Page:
The benefit of competing or having a match/challenge is that it allows you to improve your skills by testing whether they actually work, and if not, allowing you to make modifications so that they do work. Thus you become more highly skilled. The fact that some people may compete for what we may consider are wrong reasons, should not be a valid reason to prohibit competitions or challenges/matches. The remedy for students who compete for the wrong reason is to have an instructor who instils the correct values in their students.
I totally get what you're saying Daniel, but I see that kind of stuff in training as different than competing, don't you? The way you described the benefits are more like what you get in freestyle training. You ask for challenges from your practice partners and they work with you (even if that is "against" you, right?)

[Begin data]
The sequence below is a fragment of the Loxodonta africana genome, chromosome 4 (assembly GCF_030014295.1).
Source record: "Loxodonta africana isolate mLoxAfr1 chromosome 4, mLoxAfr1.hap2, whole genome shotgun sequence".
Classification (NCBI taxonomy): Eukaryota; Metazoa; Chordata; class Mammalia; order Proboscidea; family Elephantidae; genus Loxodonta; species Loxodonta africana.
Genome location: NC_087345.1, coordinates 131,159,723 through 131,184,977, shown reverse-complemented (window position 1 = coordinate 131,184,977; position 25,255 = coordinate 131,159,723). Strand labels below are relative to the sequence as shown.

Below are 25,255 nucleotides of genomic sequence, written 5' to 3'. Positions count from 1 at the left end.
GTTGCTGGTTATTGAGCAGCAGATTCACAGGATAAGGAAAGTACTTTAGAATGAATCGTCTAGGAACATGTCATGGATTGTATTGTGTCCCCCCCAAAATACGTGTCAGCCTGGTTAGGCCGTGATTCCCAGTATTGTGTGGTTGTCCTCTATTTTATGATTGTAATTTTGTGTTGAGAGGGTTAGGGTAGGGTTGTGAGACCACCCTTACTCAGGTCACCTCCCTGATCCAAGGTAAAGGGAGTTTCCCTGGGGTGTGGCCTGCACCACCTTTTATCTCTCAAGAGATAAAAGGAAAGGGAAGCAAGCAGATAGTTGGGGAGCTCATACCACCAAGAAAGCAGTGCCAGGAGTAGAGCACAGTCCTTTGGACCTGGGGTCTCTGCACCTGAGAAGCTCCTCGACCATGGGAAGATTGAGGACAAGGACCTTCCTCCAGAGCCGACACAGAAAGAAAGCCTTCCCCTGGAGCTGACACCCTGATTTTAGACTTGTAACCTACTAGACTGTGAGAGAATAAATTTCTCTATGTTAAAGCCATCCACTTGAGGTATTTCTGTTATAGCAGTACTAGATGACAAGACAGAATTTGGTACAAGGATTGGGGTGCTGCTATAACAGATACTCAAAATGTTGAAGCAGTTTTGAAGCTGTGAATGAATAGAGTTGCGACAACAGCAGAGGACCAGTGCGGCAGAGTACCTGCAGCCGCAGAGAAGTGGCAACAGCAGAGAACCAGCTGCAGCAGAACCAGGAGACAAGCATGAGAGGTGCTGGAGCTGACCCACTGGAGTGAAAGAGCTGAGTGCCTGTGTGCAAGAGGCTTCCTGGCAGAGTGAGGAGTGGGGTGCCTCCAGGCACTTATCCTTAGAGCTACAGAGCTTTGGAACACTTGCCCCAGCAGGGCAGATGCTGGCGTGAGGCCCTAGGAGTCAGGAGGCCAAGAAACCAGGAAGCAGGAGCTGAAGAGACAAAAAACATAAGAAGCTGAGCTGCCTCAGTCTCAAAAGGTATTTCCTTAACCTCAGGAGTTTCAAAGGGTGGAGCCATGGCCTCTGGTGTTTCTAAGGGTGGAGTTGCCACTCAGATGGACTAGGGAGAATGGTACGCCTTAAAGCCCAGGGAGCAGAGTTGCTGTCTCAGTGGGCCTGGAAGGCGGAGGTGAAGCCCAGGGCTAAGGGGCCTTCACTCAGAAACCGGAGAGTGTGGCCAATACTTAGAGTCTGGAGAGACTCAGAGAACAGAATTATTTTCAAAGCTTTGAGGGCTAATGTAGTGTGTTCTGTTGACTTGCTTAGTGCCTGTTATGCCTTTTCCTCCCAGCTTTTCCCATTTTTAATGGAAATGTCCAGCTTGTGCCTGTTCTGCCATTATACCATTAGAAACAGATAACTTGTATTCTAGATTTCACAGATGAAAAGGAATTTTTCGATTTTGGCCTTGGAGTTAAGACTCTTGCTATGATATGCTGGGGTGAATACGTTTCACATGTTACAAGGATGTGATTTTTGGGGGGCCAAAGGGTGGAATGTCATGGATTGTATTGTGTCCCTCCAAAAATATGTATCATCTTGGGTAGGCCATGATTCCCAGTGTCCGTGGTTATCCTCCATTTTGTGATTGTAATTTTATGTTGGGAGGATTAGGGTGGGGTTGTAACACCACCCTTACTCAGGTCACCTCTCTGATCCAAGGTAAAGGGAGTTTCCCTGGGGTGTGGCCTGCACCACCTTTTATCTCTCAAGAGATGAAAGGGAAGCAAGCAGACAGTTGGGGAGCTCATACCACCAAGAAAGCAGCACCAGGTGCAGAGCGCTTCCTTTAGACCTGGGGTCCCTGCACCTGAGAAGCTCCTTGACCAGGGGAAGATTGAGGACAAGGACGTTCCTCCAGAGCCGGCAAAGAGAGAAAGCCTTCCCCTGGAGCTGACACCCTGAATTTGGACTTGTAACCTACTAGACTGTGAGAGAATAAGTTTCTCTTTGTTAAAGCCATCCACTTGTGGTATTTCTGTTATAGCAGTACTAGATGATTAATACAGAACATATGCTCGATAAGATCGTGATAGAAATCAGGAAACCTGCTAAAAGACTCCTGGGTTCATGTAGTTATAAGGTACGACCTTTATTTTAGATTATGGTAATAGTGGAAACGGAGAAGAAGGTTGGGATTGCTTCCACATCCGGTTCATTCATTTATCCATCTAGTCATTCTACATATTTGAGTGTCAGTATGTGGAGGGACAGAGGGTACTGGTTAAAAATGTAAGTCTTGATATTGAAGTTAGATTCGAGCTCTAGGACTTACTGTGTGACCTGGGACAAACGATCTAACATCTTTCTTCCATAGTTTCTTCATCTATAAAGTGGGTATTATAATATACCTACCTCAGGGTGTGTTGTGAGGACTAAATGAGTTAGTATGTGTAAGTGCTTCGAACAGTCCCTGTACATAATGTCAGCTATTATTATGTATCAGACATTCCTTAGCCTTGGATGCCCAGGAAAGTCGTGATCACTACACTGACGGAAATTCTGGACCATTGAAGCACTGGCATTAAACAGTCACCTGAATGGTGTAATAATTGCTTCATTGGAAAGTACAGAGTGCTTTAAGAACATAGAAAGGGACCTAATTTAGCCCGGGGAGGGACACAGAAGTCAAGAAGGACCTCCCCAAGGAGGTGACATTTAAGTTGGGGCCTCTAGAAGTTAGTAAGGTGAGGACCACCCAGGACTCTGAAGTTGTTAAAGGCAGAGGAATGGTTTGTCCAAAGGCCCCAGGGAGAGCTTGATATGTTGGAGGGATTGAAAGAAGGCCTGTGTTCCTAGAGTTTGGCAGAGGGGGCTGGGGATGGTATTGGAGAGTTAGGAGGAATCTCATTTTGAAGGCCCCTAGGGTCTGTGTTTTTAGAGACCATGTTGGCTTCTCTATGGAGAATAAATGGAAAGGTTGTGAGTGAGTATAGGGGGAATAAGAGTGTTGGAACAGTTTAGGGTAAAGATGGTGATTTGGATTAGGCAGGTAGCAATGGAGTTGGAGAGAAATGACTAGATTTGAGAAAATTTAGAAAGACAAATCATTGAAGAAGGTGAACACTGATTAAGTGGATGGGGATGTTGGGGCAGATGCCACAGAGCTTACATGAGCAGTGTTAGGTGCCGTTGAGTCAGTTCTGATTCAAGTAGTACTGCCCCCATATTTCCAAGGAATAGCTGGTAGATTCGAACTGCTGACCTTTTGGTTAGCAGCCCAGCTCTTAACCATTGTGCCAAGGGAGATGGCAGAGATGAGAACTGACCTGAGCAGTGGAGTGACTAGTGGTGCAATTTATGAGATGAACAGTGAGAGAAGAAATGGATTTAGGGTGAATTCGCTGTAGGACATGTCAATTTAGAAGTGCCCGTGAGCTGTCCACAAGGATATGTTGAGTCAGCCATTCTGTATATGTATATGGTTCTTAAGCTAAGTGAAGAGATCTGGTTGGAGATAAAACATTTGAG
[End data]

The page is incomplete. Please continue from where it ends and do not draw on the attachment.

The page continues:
But then the whole emphasis shifts, doesn't it, when the purpose of the activity is to see who is better?
Have you ever had a practice session in any sport where part of the time is spent working together as a team or as practice partners and part as scrimmaging, bouting, matching, etc.? In the situations I've been in (fencing mostly) the whole attitude shifts. Your practice partner who used to help you see your weaknesses so that you can strengthen them is now out to exploit them. This is inherent in the nature of contests.
If there is
a "wrong reason" for competing (and not saying there is), might it not be because it encourages the exploitation of weakness for the sake of pride/winning? Is that what you meant by "the wrong reasons?" Or was it something else? More about "ego" maybe?